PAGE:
It's been over ten years since I had my hips replaced, and now I'm gearing up for a similar experience as I need my elbow replaced. I haven't been able to bend my arm for several months, which really gets in the way of my day-to-day life. Every morning I wake up at 6am and start the day with a hot bath with epsom salts to ease some of my pain – I don’t know if this really works, but mentally I feel better afterwards. Usually my boyfriend has to wash my hair for me as I don't have mobility in my arm and I also need help getting dressed, especially putting on my bra. There are bras you can get that do up at the front, but they aren’t very nice to look at. Sometimes I do wear them but I prefer not to, if my boyfriend isn’t there to help me then I just won’t wear a bra.

Photo credit: DANA MACLEAN/SARAH COLEMAN
Photo credit: DANA MACLEAN/SARAH COLEMAN

I prep as much as possible the night before to save time, so I lay out my outfit and the makeup I’ll need. At the moment, due to the deterioration of my elbow, something as simple as putting my coat on takes 15 minutes because I can’t straighten my arm. So I try and cut corners by preparing what I can to make mornings as smooth as possible.

Once I’m dressed I take my three dogs for a walk. This is a great excuse to make sure I always get out of the house, even on the days when I’m not feeling great. After that I drive to the local school where I work part time. I used to work as a makeup artist but the stress on my joints from constantly moving my arms, standing up all day and traveling in the car from client to client was too much so I had to give that up.

It's hard to explain what my arthritis pain feels like, so I always resort back to an image I drew for my doctor when I was diagnosed – fire on my knees and a knife stabbing into my hips. Right now my arthritis feels sharp and hot because my joints are inflamed, so most nights I put ice on my joints to try and bring them back to a normal temperature.

Having arthritis is a bit of a rollercoaster, sometimes the pain is manageable (just a dull ache in the background) and other times it isn’t. At the moment I’m limited as the pain is almost constantly there, but I’m hopeful that after my elbow replacement operation, things will start to level out again and I'll be able to butter my own toast at breakfast.

Until then, I've been doing things to help manage my pain. Yoga is one of my go-tos and I do as much as I can manage, which is about 20-30 minutes. Sometimes I don’t even move about that much, but the breathing element of yoga really helps me to avoid going into a panic, or getting upset when I am having a flare up. Recently I’ve started going to soundbaths as well which I’ve found helpful. I can’t put into words how it helps my pain, but I always have a really good night’s sleep afterwards as it puts me into a deep state of relaxation.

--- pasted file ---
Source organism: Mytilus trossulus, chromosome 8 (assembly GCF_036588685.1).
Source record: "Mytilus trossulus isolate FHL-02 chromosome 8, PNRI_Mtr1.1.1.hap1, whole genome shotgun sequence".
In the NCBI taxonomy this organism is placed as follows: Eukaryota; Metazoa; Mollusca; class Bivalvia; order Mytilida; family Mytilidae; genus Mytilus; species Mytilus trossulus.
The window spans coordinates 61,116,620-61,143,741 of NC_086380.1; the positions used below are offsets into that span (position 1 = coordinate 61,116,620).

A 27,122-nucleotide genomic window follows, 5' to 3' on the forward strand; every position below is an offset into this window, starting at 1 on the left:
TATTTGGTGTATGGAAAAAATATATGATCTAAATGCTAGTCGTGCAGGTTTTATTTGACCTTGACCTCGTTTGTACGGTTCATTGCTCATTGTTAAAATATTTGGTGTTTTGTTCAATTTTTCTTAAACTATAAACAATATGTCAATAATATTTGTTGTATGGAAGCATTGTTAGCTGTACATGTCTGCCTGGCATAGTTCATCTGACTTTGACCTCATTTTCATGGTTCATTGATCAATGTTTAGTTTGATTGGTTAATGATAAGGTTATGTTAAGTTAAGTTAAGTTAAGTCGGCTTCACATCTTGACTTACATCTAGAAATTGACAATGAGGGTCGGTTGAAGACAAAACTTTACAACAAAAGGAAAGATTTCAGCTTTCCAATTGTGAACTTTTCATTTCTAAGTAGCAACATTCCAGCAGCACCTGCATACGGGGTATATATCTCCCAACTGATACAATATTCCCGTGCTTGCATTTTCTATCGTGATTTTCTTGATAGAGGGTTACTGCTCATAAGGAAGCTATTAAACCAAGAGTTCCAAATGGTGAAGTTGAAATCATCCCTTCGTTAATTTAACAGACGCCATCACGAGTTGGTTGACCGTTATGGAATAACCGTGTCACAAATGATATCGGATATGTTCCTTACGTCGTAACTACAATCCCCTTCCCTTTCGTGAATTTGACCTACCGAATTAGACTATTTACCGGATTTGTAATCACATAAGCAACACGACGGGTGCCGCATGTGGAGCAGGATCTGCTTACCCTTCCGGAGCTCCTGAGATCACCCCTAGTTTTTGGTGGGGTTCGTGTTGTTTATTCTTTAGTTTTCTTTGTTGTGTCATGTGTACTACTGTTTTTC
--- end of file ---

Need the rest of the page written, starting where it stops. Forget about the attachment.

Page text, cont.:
Although the pain that comes with my arthritis is often debilitating, other people don't always understand because they can't see it. If I sit in a priority seat on the bus or train, I often get funny looks or disapproving tuts from strangers. JIA is a hidden illness, and from the outside I look completely healthy with my smiley face, fashionable clothes and makeup – I carry on with my life as best as possible, but it’s hard to ignore the opinions of other people when they’re constantly being pushed onto me.

Photo credit: DANA MACLEAN/SARAH COLEMAN
Photo credit: DANA MACLEAN/SARAH COLEMAN

When I was younger, behaviour like this made me question whether I was deserving enough to park in a disabled space when perhaps an elderly person should use it instead because they look frailer than me. Now as a 30-year-old I have the courage and the confidence not to put up with this anymore.

As I've got older, I've also made peace with my disability – this is my life now. Luckily, I can still do all of the things I want to do and I can still live the life I want to live, I just need to work around my flare ups. Although I haven't let arthritis get in the way of achieving my dreams, sometimes things don't always go to plan. But that just opens the door for new dreams. If I had stayed working as a makeup artist then I never would have realised how much I love working with children. I can't wait to see what doors will open for me next.

Follow Dana on Instagram to learn more about her experience.